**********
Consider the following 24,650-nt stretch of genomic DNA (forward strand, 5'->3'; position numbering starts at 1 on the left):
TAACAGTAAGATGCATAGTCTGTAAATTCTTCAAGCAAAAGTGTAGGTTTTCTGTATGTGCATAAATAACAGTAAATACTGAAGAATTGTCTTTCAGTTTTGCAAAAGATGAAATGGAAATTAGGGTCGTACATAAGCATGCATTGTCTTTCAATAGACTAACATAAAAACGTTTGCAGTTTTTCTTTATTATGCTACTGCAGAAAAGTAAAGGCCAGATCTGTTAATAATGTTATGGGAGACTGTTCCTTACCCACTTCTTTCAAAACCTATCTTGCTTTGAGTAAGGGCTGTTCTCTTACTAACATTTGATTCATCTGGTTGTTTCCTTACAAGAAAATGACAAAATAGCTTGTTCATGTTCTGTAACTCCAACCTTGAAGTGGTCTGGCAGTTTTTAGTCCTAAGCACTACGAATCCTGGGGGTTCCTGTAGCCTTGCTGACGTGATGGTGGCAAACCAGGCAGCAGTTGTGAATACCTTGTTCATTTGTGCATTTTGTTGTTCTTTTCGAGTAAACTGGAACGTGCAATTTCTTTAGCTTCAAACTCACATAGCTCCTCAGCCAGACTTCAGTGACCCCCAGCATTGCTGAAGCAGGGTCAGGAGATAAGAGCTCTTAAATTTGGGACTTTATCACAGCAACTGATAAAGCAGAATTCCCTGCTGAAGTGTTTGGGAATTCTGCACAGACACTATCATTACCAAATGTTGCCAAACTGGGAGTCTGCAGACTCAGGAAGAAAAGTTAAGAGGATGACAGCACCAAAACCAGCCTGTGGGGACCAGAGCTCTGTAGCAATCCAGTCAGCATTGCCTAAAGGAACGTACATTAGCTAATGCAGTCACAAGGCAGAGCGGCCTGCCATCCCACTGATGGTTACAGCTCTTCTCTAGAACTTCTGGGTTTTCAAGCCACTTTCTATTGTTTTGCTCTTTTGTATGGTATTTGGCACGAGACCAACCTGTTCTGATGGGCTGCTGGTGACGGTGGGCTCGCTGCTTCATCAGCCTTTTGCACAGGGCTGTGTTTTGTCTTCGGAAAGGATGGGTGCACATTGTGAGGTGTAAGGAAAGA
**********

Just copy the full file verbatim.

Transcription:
Consider the following 24,650-nt stretch of genomic DNA (forward strand, 5'->3'; position numbering starts at 1 on the left):
TAACAGTAAGATGCATAGTCTGTAAATTCTTCAAGCAAAAGTGTAGGTTTTCTGTATGTGCATAAATAACAGTAAATACTGAAGAATTGTCTTTCAGTTTTGCAAAAGATGAAATGGAAATTAGGGTCGTACATAAGCATGCATTGTCTTTCAATAGACTAACATAAAAACGTTTGCAGTTTTTCTTTATTATGCTACTGCAGAAAAGTAAAGGCCAGATCTGTTAATAATGTTATGGGAGACTGTTCCTTACCCACTTCTTTCAAAACCTATCTTGCTTTGAGTAAGGGCTGTTCTCTTACTAACATTTGATTCATCTGGTTGTTTCCTTACAAGAAAATGACAAAATAGCTTGTTCATGTTCTGTAACTCCAACCTTGAAGTGGTCTGGCAGTTTTTAGTCCTAAGCACTACGAATCCTGGGGGTTCCTGTAGCCTTGCTGACGTGATGGTGGCAAACCAGGCAGCAGTTGTGAATACCTTGTTCATTTGTGCATTTTGTTGTTCTTTTCGAGTAAACTGGAACGTGCAATTTCTTTAGCTTCAAACTCACATAGCTCCTCAGCCAGACTTCAGTGACCCCCAGCATTGCTGAAGCAGGGTCAGGAGATAAGAGCTCTTAAATTTGGGACTTTATCACAGCAACTGATAAAGCAGAATTCCCTGCTGAAGTGTTTGGGAATTCTGCACAGACACTATCATTACCAAATGTTGCCAAACTGGGAGTCTGCAGACTCAGGAAGAAAAGTTAAGAGGATGACAGCACCAAAACCAGCCTGTGGGGACCAGAGCTCTGTAGCAATCCAGTCAGCATTGCCTAAAGGAACGTACATTAGCTAATGCAGTCACAAGGCAGAGCGGCCTGCCATCCCACTGATGGTTACAGCTCTTCTCTAGAACTTCTGGGTTTTCAAGCCACTTTCTATTGTTTTGCTCTTTTGTATGGTATTTGGCACGAGACCAACCTGTTCTGATGGGCTGCTGGTGACGGTGGGCTCGCTGCTTCATCAGCCTTTTGCACAGGGCTGTGTTTTGTCTTCGGAAAGGATGGGTGCACATTGTGAGGTGTAAGGAAAGA